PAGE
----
Spring is here – and for many of us, that means it’s time for some spring cleaning. This year, in addition to tidying up your home, why not try brightening your financial environment? Some of the same moves you make to clean your surroundings may apply to your finances. Consider these suggestions: Get rid of clutter. When you go through your closets, attic, basement or other areas, you may find many items you no longer need. You might be able to sell some of these things or find other ways of disposing of them. And as you review your portfolio, you might also encounter “clutter” in the form of investments that may be redundant to others you own. If so, you might consider selling these investments and using the proceeds to purchase new ones, which may help you broaden your portfolio. Protect yourself from hazards. As you go about your spring cleaning, you may well encounter hazardous substances, such as cleaning agents, paints, batteries, pesticides and so on, which you don’t need anymore and which may pose potential health risks. You can reduce the possible danger from these materials by recycling or disposing of them in an environmentally safe way. Your overall financial situation has hazards, too, in the form of illness or injury preventing you from working, or, in your later years, the need for some type of long-term care, such as an extended stay in a nursing home. To protect yourself, you may need appropriate insurance, including disability and long-term care. Find new uses for existing possessions. When you are sprucing up your home, you may rediscover uses for things you already have. Who knows – perhaps that treadmill that’s been gathering dust in your garage could actually be employed again as part of your rededicated exercise regimen. And you might be able to get more mileage out of some of your existing investments, too. Suppose, for instance, that some of your stocks are paying you dividends, which you take as cash. If you don’t really need this income to support your lifestyle, you might consider reinvesting the dividends so that you can own more shares of the dividend-paying stocks. Over the long run, increased share ownership is a key to helping build your portfolio. Establish new habits. Spring cleaning doesn’t have to be just about physical activities – it can also involve a new set of habits on your part. For example, instead of placing your unread magazines in an ever-expanding pile, try to read and recycle them quickly. You can also develop some positive habits as an investor, such as “paying yourself first” by regularly putting some money in an investment account each month, even before paying all your bills. You can also avoid some bad habits, such as overreacting to market downturns by selling investments to “cut your losses,” even though those same investments may still have strong growth potential and may still be suitable for your needs. Doing some spring cleaning can make you feel better about your living space today. And applying some of these techniques to your financial situation can help you gain a more positive outlook for tomorrow. This article was written by Edward Jones for use by your local Edward Jones Financial Advisor.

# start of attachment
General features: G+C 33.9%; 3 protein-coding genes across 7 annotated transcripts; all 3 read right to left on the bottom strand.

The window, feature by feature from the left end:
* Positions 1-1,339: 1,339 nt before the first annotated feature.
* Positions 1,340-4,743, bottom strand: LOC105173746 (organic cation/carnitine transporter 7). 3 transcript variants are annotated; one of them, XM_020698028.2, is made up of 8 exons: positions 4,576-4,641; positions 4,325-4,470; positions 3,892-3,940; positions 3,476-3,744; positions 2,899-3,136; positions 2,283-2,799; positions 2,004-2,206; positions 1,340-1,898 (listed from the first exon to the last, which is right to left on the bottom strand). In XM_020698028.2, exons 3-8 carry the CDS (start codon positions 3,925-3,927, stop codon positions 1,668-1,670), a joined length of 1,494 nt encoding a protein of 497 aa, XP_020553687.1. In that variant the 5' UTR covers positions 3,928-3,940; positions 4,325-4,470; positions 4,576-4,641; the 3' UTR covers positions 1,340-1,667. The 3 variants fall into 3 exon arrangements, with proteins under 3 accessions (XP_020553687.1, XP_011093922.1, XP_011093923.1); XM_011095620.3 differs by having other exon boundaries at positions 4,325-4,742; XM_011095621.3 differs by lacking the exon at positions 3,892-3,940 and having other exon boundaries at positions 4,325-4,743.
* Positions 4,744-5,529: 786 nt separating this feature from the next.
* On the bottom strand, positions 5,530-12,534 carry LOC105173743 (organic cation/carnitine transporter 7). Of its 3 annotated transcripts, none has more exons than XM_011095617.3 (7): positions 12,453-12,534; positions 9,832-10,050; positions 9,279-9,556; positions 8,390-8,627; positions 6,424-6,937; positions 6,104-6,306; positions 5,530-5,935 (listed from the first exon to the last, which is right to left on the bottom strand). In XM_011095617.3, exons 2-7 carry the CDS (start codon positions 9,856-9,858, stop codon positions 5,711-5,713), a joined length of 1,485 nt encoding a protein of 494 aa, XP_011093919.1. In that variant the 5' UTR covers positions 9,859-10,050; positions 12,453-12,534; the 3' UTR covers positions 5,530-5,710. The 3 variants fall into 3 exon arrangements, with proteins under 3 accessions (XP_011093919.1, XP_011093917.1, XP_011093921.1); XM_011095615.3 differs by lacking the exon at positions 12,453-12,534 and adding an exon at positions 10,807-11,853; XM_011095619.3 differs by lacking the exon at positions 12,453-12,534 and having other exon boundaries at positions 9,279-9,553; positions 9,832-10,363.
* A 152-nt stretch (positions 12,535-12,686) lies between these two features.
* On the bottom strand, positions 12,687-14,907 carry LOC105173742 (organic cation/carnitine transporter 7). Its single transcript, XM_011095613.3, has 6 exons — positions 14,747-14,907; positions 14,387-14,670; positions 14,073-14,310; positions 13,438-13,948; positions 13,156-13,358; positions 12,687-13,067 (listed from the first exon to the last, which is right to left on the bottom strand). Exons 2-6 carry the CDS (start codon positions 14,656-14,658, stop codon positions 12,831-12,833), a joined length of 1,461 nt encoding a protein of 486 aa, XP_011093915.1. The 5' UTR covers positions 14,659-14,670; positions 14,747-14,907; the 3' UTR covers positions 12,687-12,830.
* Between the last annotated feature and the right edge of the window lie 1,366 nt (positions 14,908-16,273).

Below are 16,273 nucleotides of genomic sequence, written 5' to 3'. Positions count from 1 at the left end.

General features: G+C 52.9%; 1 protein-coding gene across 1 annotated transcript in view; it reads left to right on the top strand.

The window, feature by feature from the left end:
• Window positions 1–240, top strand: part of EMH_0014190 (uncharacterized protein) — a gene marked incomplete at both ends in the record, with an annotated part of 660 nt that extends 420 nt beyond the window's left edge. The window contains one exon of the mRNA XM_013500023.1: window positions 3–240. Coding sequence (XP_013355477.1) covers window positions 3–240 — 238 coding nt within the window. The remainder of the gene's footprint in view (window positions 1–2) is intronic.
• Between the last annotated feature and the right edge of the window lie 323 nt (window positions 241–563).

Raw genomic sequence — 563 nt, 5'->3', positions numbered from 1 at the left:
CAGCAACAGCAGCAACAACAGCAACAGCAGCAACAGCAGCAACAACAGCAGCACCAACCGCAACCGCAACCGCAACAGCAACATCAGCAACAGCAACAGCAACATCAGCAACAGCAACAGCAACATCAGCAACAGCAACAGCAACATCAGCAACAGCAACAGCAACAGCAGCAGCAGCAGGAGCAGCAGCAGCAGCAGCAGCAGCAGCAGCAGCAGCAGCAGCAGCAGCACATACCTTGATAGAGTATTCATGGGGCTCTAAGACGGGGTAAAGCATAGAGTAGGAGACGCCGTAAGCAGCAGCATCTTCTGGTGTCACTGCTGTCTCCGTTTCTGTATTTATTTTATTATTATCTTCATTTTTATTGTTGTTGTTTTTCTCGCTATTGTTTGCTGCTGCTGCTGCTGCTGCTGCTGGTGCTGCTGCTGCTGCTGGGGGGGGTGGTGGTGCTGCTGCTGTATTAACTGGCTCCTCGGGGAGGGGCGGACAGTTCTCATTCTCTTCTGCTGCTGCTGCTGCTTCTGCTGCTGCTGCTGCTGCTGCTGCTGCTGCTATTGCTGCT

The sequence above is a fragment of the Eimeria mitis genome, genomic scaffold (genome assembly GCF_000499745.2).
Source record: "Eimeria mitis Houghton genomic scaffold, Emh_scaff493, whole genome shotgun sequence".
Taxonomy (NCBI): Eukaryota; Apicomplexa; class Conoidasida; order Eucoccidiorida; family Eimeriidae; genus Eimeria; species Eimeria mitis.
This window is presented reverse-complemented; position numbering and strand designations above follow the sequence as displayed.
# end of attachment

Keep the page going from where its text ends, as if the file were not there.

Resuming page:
Democracy dies in darkness
There is currently a big debate in Lansing about how to lower our auto insurance rates, fix our roads, and protect our comeback. Michiganders have high standards for how their government should run and deserve to have easy access to records that are available to citizens of forty-eight other states. My colleagues and I are committed to opening up state government and making it accountable to you. It is very fitting the legislature voted on “sunshine laws” the week spring arrived. Michigan is one of just two states that still exempt its governor and the Legislature from open records laws. This bipartisan solution was unanimously approved by the House, and ends exemptions and increases transparency in state government. Sunlight is a great disinfectant, and this legislation will give Michiganders access to the records they deserve. The proposal will subject the governor and lieutenant governor to the Freedom of Information Act (FOIA) and hold state representatives and senators to the same high standard by creating the Legislative Open Records Act (LORA). While LORA mirrors FOIA in many ways, there are exemptions for constituent inquiries to ensure that personal information is protected and kept private. Other types of communications – including those lawmakers have with state departments and lobbyists – would not be exempt. This legislation will affect my personal office, and I fully support it because people need to be able to hold their elected officials accountable. I understand that this office belongs to the hard-working people of Southwest Michigan, and I am always eager to hear your feedback. If I can ever be of assistance to you, you can reach me via email at PaulineWendzel@house.mi.gov, or by phone at 517-373-1403. You can also follow my Facebook page at @RepWendzel or visit my website at www.repwendzel.com.
Michigan’s fishing season begins April 1